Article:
Rejection slips. Is there anything worse than those humbling, preprinted letters, too light to trick you into thinking your SASE might contain an acceptance, too impersonal to tell you why? Rejection slips are the writer's gremlin, the nagging suggestion that we don't measure up. What can we do about them? How can we live with them? How do we make them stop?
Unfortunately, rejection is part of being a writer. Not just a beginning writer, either; experienced writers get them as well. (Admittedly, Stephen King's editor probably adds a nice note... Well, admittedly, I'm not sure Stephen King ever gets rejected these days, but on the other hand, where do you suppose he got the inspiration for all that horror?)
One of the most important steps you can take as a writer is to learn how to cope with rejection, how to understand what it means to your career, and how to move on.
Writers are sensitive souls. If we weren't, we'd find something else to do. Unfortunately, that sensitivity also makes us more vulnerable to rejection.
The first step in handling rejection, therefore, is learning how to distinguish yourself from your work. You may pour your heart and soul into your writing, but, in order to survive as a writer, you must also be able to establish "boundaries" between yourself and your creation. Your writing may be like a child to you, but like any child, it must go out into the world to succeed or fail on its own merits. If you can't develop that sense of boundary, you'll go nuts -- and quite simply stop. Success will become impossible if you cannot bear the pain of failure.
You've probably heard that editors who reject your work aren't rejecting you -- and that's true. However, they may not be rejecting your work either. Lack of quality is only one reason for rejection. There are many others. While the standard "Does not meet our editorial needs at this time" doesn't tell you why a piece was refused, it could have been for any of the following reasons:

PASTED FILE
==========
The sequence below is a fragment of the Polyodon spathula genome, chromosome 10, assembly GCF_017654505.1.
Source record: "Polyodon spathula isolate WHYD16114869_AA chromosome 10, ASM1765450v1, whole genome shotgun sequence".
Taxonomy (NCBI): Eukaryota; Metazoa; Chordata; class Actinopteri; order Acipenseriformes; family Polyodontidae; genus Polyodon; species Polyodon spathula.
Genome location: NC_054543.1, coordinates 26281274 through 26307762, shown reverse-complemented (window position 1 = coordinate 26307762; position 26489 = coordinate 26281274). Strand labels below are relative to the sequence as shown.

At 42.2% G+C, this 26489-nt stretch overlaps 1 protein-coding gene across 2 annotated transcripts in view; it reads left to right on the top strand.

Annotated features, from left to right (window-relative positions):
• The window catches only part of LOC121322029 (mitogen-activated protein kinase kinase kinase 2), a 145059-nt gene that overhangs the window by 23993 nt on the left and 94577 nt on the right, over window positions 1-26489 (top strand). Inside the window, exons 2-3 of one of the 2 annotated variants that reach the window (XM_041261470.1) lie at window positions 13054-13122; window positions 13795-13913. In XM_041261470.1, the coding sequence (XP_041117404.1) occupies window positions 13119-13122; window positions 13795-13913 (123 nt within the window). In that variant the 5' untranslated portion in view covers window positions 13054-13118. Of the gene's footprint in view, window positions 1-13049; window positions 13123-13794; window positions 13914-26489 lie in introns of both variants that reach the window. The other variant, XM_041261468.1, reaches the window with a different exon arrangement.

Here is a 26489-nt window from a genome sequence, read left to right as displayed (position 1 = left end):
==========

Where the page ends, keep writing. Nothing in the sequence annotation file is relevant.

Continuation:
It's also possible to write an excellent article that still doesn't quite mesh with an editor's tastes in terms of style, tone, approach, angle, viewpoint, or even length. (I once had a piece rejected for being "too short" -- when I added 300 words, it was accepted.) Again, this doesn't mean that your article was poor; it means that it came close but not quite close enough.
That brings me to the final reason for rejection: Sheer volume. If an editor can accept five articles per month out of a pile of 500, it isn't only the "bad" articles that are going to be rejected. Perfectly good articles will also be rejected, simply because the editor can't buy all of them. Your article may be perfect in every way, yet be sent back just because it was #6 in the stack of "maybes."
Is there such a thing as a "good" rejection slip? Absolutely. Any rejection slip that offers actual information is "good" -- because it helps you understand the reason for the rejection. Some magazines offer a "checklist" letter, listing many of the potential reasons for rejection and "checking" the one that applies to you. Finding out that someone else had already been assigned to the topic is a lot more comforting than being left to assume that the editor thought your article stank.
Even better than checklists, however, are rejections that include a personal note of any kind. Even the barest scribble shows that the editor thought enough of your piece to respond personally, rather than scrawling "No" on the outside of the envelope and passing it off to an assistant. Treasure those scribbles; they mean that you are making a positive impression.